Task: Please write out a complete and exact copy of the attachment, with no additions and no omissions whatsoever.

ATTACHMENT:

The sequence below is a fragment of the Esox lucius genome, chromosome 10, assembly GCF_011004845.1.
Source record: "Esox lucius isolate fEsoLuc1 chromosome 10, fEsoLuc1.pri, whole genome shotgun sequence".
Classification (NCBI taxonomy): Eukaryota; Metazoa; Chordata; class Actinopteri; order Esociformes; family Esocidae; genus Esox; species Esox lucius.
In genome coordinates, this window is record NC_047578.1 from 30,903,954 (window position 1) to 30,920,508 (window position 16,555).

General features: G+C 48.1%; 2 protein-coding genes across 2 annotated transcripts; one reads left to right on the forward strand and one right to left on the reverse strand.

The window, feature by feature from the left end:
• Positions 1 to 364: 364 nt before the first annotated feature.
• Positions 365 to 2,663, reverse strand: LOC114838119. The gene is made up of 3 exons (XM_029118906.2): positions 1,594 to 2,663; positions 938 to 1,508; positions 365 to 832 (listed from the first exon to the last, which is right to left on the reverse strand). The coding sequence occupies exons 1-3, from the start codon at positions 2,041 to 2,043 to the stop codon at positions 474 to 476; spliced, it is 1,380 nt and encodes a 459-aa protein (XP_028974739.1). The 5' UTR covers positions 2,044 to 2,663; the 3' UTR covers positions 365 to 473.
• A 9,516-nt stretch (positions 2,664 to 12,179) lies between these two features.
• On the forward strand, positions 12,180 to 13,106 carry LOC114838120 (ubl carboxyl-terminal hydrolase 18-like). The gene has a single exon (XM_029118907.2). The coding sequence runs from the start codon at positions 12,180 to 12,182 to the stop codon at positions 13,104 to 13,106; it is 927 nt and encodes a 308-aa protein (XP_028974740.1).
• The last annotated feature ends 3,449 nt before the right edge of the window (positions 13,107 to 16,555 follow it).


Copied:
The sequence below is a fragment of the Esox lucius genome, chromosome 10, assembly GCF_011004845.1.
Source record: "Esox lucius isolate fEsoLuc1 chromosome 10, fEsoLuc1.pri, whole genome shotgun sequence".
Classification (NCBI taxonomy): Eukaryota; Metazoa; Chordata; class Actinopteri; order Esociformes; family Esocidae; genus Esox; species Esox lucius.
In genome coordinates, this window is record NC_047578.1 from 30,903,954 (window position 1) to 30,920,508 (window position 16,555).

General features: G+C 48.1%; 2 protein-coding genes across 2 annotated transcripts; one reads left to right on the forward strand and one right to left on the reverse strand.

The window, feature by feature from the left end:
• Positions 1 to 364: 364 nt before the first annotated feature.
• Positions 365 to 2,663, reverse strand: LOC114838119. The gene is made up of 3 exons (XM_029118906.2): positions 1,594 to 2,663; positions 938 to 1,508; positions 365 to 832 (listed from the first exon to the last, which is right to left on the reverse strand). The coding sequence occupies exons 1-3, from the start codon at positions 2,041 to 2,043 to the stop codon at positions 474 to 476; spliced, it is 1,380 nt and encodes a 459-aa protein (XP_028974739.1). The 5' UTR covers positions 2,044 to 2,663; the 3' UTR covers positions 365 to 473.
• A 9,516-nt stretch (positions 2,664 to 12,179) lies between these two features.
• On the forward strand, positions 12,180 to 13,106 carry LOC114838120 (ubl carboxyl-terminal hydrolase 18-like). The gene has a single exon (XM_029118907.2). The coding sequence runs from the start codon at positions 12,180 to 12,182 to the stop codon at positions 13,104 to 13,106; it is 927 nt and encodes a 308-aa protein (XP_028974740.1).
• The last annotated feature ends 3,449 nt before the right edge of the window (positions 13,107 to 16,555 follow it).